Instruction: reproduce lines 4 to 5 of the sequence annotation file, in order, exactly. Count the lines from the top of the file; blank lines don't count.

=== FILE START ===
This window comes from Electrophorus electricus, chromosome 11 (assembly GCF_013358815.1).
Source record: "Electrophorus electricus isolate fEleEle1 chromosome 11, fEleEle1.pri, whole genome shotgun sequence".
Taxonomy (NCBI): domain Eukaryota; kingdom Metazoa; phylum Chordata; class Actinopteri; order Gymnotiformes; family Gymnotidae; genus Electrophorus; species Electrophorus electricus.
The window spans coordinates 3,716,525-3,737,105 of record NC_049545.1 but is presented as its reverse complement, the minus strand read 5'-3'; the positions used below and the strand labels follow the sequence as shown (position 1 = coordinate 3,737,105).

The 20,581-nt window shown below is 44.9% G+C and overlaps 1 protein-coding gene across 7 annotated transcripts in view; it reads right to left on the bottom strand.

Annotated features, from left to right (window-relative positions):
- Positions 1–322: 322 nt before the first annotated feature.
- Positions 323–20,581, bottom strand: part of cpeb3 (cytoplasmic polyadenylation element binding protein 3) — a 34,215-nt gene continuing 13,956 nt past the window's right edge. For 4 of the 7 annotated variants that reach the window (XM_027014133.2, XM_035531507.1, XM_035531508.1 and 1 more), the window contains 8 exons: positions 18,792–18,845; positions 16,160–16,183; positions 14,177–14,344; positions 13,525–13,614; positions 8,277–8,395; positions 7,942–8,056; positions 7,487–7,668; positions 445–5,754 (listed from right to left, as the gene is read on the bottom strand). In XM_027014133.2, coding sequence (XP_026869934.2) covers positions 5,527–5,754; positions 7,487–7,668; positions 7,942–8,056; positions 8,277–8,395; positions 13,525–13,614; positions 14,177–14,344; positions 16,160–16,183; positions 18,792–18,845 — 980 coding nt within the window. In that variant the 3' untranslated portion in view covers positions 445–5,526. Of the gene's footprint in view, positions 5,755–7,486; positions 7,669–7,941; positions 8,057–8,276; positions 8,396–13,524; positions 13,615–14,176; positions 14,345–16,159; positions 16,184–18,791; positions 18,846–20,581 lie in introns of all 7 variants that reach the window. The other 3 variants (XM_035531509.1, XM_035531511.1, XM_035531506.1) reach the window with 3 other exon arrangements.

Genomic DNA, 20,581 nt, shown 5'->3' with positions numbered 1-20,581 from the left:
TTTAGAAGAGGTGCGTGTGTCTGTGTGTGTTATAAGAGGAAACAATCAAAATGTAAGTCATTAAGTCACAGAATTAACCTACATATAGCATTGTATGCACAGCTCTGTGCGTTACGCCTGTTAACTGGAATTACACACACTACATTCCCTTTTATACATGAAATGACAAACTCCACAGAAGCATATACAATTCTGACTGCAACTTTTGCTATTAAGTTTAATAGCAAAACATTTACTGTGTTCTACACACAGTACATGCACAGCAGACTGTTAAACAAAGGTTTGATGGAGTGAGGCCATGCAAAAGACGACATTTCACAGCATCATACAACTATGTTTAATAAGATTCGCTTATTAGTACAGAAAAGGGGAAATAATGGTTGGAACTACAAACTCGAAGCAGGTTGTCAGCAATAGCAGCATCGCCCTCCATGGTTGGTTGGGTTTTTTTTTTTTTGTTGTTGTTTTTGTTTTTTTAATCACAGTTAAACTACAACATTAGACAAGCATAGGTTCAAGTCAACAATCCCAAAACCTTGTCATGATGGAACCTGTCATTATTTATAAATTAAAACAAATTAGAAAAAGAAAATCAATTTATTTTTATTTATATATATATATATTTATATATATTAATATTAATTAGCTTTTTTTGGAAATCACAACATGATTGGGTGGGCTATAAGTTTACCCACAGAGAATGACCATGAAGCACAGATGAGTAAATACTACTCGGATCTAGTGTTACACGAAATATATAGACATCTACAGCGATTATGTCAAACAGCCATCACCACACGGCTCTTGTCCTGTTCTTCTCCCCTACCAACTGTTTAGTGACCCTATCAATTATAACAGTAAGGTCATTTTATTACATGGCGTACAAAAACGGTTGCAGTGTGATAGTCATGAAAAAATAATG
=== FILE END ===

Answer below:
The window spans coordinates 3,716,525-3,737,105 of record NC_049545.1 but is presented as its reverse complement, the minus strand read 5'-3'; the positions used below and the strand labels follow the sequence as shown (position 1 = coordinate 3,737,105).

The 20,581-nt window shown below is 44.9% G+C and overlaps 1 protein-coding gene across 7 annotated transcripts in view; it reads right to left on the bottom strand.